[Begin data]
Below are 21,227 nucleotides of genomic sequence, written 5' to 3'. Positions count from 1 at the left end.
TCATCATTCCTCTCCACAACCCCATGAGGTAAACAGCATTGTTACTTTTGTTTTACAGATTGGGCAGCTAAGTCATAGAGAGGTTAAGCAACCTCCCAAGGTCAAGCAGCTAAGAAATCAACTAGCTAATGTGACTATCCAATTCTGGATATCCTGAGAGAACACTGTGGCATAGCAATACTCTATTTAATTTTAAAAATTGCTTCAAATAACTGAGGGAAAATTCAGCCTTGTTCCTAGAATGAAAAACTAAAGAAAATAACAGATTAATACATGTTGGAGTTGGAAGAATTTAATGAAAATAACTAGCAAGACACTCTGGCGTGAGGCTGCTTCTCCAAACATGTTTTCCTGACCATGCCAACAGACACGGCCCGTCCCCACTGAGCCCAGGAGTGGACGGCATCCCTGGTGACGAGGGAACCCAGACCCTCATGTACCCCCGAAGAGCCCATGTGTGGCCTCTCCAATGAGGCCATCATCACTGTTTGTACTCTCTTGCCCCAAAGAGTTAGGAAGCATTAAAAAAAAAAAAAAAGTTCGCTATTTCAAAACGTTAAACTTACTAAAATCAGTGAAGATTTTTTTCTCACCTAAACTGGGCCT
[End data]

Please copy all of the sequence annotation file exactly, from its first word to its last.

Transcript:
Below are 21,227 nucleotides of genomic sequence, written 5' to 3'. Positions count from 1 at the left end.
TCATCATTCCTCTCCACAACCCCATGAGGTAAACAGCATTGTTACTTTTGTTTTACAGATTGGGCAGCTAAGTCATAGAGAGGTTAAGCAACCTCCCAAGGTCAAGCAGCTAAGAAATCAACTAGCTAATGTGACTATCCAATTCTGGATATCCTGAGAGAACACTGTGGCATAGCAATACTCTATTTAATTTTAAAAATTGCTTCAAATAACTGAGGGAAAATTCAGCCTTGTTCCTAGAATGAAAAACTAAAGAAAATAACAGATTAATACATGTTGGAGTTGGAAGAATTTAATGAAAATAACTAGCAAGACACTCTGGCGTGAGGCTGCTTCTCCAAACATGTTTTCCTGACCATGCCAACAGACACGGCCCGTCCCCACTGAGCCCAGGAGTGGACGGCATCCCTGGTGACGAGGGAACCCAGACCCTCATGTACCCCCGAAGAGCCCATGTGTGGCCTCTCCAATGAGGCCATCATCACTGTTTGTACTCTCTTGCCCCAAAGAGTTAGGAAGCATTAAAAAAAAAAAAAAAGTTCGCTATTTCAAAACGTTAAACTTACTAAAATCAGTGAAGATTTTTTTCTCACCTAAACTGGGCCT